SCARBOROUGH:  That‘s not what we are talking about.  We‘re talking about bias on college campuses.  You say you don‘t know if there is bias on college campuses.

I‘m asking you, if you had to place that bet, straight-faced test, as my law professor in torts once told me, would you bet for—put your money on John Kerry or George W. Bush? 

WALTER:  The fact that there‘s a preponderance of Democrats does not mean that there‘s a political bias and a propagandization of students in the way that is described by Mr. Shapiro. 


SCARBOROUGH:  Richard, let me help you, buddy.  Let me help you, buddy. 


SCARBOROUGH:  Take all your chips and pile it up on Kerry, and you will make a lot of money. 

Ben, thanks a lot.

Richard, as always, we greatly appreciate you being on the show. 

And when we come back, “The Da Vinci Code”—I should have talked to Richard about that also—it heads to the big screen.  Is it going to spark as much controversy as the book?  The big question is, what are they going to leave out?  All the parts about Jesus being married, and the church being full of garbage, and the Catholic Church being run by bloodthirsty cults? 

And, later, a national group demanding answers from “Idol” judges. 

The latest trouble for the troubled show coming up. 


SCARBOROUGH:  Look closely and you will see, caught on tape in the Redneck Riviera, a plane making an emergency landing on a road.  We will have that story.  That‘s in my backyard, just a couple miles down the road.  We will have that story and much more when SCARBOROUGH COUNTRY runs. 

But, first, here‘s the latest news you and your family need to know. 


SCARBOROUGH:  Hooters restaurants usually not welcomed with open arms by churches, but one customer is going to be giving his blessing to the racy restaurant.  We will explain later. 

Plus, what happened on “American Idol” that has a group steaming mad? 

Was it an innocent joke or a homophobic slur? 

Welcome back to SCARBOROUGH COUNTRY.  Those stories in just minutes. 

But first the controversy comes to the big screen.  Organizers of the Cannes Film Festival just announced that “Da Vinci Code” the movie is going to get its world premiere at the French festival in May. 

Now, the controversial best-selling novel is expected to become the blockbuster movie of 2006. 

And here‘s a look at part of the trailer for “Da Vinci” the movie. 


IAN MCKELLEN, ACTOR:  We are in the middle of a war, one that‘s been going on forever, to protect a secret so powerful that if revealed it would devastate the very foundations of mankind.  Witness the biggest cover-up in human history.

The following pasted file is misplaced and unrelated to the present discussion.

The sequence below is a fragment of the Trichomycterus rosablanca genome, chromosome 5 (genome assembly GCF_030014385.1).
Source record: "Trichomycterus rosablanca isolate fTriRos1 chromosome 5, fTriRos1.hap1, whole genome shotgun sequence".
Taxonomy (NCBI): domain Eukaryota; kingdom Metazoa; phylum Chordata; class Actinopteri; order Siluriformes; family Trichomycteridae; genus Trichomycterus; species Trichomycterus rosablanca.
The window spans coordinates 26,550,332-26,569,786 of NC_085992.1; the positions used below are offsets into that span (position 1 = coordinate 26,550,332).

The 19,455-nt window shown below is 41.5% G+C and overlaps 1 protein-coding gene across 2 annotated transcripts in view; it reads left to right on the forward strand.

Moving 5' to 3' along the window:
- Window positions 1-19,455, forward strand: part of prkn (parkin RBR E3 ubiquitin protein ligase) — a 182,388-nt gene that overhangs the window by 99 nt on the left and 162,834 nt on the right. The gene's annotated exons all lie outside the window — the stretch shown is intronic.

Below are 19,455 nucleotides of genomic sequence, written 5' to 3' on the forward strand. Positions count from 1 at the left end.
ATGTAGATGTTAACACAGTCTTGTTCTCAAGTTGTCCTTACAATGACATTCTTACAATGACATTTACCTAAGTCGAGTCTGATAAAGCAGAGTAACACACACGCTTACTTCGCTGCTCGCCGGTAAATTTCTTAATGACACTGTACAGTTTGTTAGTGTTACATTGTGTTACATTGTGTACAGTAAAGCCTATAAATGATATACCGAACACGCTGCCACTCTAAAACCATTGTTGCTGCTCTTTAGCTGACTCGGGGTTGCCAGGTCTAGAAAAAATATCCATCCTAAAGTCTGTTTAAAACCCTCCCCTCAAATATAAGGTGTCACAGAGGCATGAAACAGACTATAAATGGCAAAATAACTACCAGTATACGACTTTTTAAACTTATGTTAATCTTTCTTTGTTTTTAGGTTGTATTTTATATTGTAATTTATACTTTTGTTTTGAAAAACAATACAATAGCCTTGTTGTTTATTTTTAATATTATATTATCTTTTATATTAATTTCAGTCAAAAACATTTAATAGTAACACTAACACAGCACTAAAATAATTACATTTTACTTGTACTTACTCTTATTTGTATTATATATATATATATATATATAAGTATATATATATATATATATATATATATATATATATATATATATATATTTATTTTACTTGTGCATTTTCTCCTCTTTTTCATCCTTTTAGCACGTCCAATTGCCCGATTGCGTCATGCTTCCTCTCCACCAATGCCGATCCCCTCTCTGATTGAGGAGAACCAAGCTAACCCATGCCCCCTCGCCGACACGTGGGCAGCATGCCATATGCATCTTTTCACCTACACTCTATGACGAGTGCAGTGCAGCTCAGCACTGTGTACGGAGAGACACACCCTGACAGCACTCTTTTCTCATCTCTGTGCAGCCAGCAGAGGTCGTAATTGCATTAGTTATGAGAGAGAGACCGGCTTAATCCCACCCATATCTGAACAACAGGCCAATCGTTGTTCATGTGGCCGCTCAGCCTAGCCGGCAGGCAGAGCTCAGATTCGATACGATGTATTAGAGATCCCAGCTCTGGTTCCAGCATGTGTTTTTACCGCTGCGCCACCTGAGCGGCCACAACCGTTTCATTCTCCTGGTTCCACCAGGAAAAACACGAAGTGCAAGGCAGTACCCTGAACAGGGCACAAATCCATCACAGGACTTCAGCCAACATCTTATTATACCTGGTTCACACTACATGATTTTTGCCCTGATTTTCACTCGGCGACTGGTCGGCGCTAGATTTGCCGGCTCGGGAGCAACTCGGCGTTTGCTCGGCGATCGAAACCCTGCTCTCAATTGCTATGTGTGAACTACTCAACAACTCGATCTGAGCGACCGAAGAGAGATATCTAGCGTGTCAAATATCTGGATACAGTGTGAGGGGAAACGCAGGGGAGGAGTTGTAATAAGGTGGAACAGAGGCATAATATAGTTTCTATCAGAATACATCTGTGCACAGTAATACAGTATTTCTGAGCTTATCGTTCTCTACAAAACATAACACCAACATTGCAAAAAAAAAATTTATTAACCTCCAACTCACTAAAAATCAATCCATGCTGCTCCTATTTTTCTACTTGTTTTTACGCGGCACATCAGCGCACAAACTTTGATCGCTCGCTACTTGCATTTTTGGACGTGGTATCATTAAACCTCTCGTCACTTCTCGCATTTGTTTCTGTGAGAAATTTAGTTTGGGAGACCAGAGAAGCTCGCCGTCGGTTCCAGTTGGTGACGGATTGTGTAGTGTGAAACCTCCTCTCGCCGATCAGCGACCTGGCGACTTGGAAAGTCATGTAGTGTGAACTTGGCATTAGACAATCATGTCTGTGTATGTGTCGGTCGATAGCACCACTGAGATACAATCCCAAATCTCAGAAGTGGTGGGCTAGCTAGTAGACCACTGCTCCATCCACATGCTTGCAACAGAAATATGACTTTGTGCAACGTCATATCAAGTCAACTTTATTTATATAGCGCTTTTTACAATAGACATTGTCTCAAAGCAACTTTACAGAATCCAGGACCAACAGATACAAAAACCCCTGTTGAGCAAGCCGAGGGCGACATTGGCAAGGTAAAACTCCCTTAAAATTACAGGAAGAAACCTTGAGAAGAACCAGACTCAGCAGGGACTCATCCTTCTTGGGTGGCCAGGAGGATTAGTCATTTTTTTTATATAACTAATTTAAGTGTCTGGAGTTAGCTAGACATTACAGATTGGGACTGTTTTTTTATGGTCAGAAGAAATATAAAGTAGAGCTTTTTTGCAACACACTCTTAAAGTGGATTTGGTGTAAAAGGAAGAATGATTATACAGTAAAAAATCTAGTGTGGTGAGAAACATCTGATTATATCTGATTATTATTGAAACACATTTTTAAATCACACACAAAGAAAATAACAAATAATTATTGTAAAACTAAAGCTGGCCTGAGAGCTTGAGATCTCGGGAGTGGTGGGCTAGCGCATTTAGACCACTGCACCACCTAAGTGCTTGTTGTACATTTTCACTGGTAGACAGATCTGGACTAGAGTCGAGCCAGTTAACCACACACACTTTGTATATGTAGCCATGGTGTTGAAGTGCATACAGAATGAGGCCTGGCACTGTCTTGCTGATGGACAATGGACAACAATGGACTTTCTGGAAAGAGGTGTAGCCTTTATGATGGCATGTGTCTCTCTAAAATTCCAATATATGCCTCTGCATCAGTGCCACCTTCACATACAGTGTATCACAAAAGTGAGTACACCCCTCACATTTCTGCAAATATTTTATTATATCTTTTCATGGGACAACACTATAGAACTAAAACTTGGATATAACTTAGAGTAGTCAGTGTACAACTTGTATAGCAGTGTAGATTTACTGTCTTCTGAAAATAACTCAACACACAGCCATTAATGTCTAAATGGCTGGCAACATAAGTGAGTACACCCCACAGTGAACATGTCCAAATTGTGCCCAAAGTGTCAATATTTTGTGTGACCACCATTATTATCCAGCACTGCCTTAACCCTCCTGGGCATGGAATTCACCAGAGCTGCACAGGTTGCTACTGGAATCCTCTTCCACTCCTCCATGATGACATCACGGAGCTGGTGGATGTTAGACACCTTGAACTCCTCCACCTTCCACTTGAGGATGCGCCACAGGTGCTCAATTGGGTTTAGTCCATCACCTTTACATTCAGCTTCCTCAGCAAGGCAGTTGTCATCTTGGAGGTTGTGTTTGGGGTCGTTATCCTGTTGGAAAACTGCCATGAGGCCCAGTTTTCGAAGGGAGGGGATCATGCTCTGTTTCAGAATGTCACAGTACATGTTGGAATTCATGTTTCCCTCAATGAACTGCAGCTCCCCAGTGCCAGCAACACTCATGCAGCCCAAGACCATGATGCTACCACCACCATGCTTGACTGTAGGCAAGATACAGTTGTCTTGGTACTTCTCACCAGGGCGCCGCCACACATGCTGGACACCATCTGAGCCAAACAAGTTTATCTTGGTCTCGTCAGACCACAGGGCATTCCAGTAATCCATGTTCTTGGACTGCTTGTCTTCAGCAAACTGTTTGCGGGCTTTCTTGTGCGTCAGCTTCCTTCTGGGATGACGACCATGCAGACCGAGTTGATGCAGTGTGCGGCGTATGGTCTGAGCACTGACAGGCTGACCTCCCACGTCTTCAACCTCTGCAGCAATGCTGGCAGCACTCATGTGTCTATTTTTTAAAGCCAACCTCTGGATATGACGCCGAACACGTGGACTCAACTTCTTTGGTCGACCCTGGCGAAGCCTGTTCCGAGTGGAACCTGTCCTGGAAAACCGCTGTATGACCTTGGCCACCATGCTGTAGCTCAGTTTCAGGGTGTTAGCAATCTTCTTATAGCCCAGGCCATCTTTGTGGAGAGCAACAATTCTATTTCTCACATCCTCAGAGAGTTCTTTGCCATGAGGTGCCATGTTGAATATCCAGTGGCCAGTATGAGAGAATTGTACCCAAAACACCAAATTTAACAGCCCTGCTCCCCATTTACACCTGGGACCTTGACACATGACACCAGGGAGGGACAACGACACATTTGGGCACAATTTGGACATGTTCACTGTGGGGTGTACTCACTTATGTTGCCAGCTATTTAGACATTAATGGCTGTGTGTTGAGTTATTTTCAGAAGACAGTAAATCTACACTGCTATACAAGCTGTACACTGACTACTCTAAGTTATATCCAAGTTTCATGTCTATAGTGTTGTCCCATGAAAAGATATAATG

SCARBOROUGH:  With me now is “Newsweek‘s” Devin Gordon.  He landed an exclusive interview with “The Da Vinci Code‘s” director, Ron Howard, and its star, Tom Hanks, for “Newsweek”‘s cover story on the movie‘s upcoming release.

And let me start, Devin, by just asking you, you got exclusive access to this movie.  Do you have any doubt at all that it‘s going to be one of the biggest blockbusters of 2006? 

DEVIN GORDON, “NEWSWEEK”:  I can see very little chance that it‘s not going to be huge.  I mean, obviously, the movie has to be good in order for it to really deliver.  When 25 million people have already bought and read the book around the world, that‘s a nice head start.  So, I have a feeling it‘s going to do pretty well.

SCARBOROUGH:  Devin, obviously, you remember when “A Beautiful Mind” came out, Ron Howard was blasted by a lot of people for sort of playing fast and loose with the truth regarding Professor Nash‘s life.

GORDON:  Yes.  Yes. 

SCARBOROUGH:  His homosexuality.  Do you think they‘re going to also whitewash out some of the more controversial parts of this book before it makes it to the big screen in America? 


Ron Howard was very elusive about trying to keep the secrets that he does have preserved as much as possible.  But one thing that he was pretty blunt about was that the portions of the book that people consider controversial will be in the movie.

And one of the reasons why is because it‘s pretty hard to take out some of the more controversial elements.  They‘re sort of the backbone of the story.  So there‘s not much you can do about it.

But what he is doing and what the book does not do so much is, he‘s shouting fiction every which way he can turn.  He wants to make it clear that he does not consider this movie to be religious advice, religious guidance, historical guidance.  He considers it a movie, a thriller, something to watch and have fun with, and then go home. 

SCARBOROUGH:  And I have read the book.  And obviously a lot of people were upset when they read the book because it seemed to be trying to skirt fiction and nonfiction.